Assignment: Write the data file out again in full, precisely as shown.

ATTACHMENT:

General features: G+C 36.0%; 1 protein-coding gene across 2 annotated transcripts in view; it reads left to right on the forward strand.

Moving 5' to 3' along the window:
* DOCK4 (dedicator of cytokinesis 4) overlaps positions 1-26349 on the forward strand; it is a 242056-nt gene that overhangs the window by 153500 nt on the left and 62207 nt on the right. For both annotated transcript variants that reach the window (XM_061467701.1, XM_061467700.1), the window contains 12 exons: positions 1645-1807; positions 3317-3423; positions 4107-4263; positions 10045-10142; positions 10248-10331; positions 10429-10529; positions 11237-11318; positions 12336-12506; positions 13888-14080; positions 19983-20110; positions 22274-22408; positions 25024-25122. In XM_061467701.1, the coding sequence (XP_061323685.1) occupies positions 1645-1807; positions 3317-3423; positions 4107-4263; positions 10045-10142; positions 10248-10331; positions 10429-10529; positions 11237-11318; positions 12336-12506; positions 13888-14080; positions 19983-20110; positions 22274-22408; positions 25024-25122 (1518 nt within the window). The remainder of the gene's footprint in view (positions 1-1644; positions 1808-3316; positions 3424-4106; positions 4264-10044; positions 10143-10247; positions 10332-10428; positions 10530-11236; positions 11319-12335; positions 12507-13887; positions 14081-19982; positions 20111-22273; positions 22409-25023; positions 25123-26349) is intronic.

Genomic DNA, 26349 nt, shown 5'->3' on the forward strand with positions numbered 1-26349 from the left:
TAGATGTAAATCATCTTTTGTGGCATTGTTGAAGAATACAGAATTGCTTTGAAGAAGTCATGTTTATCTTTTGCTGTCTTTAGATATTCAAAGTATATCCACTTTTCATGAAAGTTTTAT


General features: G+C 36.0%; 1 protein-coding gene across 2 annotated transcripts in view; it reads left to right on the forward strand.

Moving 5' to 3' along the window:
* DOCK4 (dedicator of cytokinesis 4) overlaps positions 1-26349 on the forward strand; it is a 242056-nt gene that overhangs the window by 153500 nt on the left and 62207 nt on the right. For both annotated transcript variants that reach the window (XM_061467701.1, XM_061467700.1), the window contains 12 exons: positions 1645-1807; positions 3317-3423; positions 4107-4263; positions 10045-10142; positions 10248-10331; positions 10429-10529; positions 11237-11318; positions 12336-12506; positions 13888-14080; positions 19983-20110; positions 22274-22408; positions 25024-25122. In XM_061467701.1, the coding sequence (XP_061323685.1) occupies positions 1645-1807; positions 3317-3423; positions 4107-4263; positions 10045-10142; positions 10248-10331; positions 10429-10529; positions 11237-11318; positions 12336-12506; positions 13888-14080; positions 19983-20110; positions 22274-22408; positions 25024-25122 (1518 nt within the window). The remainder of the gene's footprint in view (positions 1-1644; positions 1808-3316; positions 3424-4106; positions 4264-10044; positions 10143-10247; positions 10332-10428; positions 10530-11236; positions 11319-12335; positions 12507-13887; positions 14081-19982; positions 20111-22273; positions 22409-25023; positions 25123-26349) is intronic.

Genomic DNA, 26349 nt, shown 5'->3' on the forward strand with positions numbered 1-26349 from the left:
TAGATGTAAATCATCTTTTGTGGCATTGTTGAAGAATACAGAATTGCTTTGAAGAAGTCATGTTTATCTTTTGCTGTCTTTAGATATTCAAAGTATATCCACTTTTCATGAAAGTTTTAT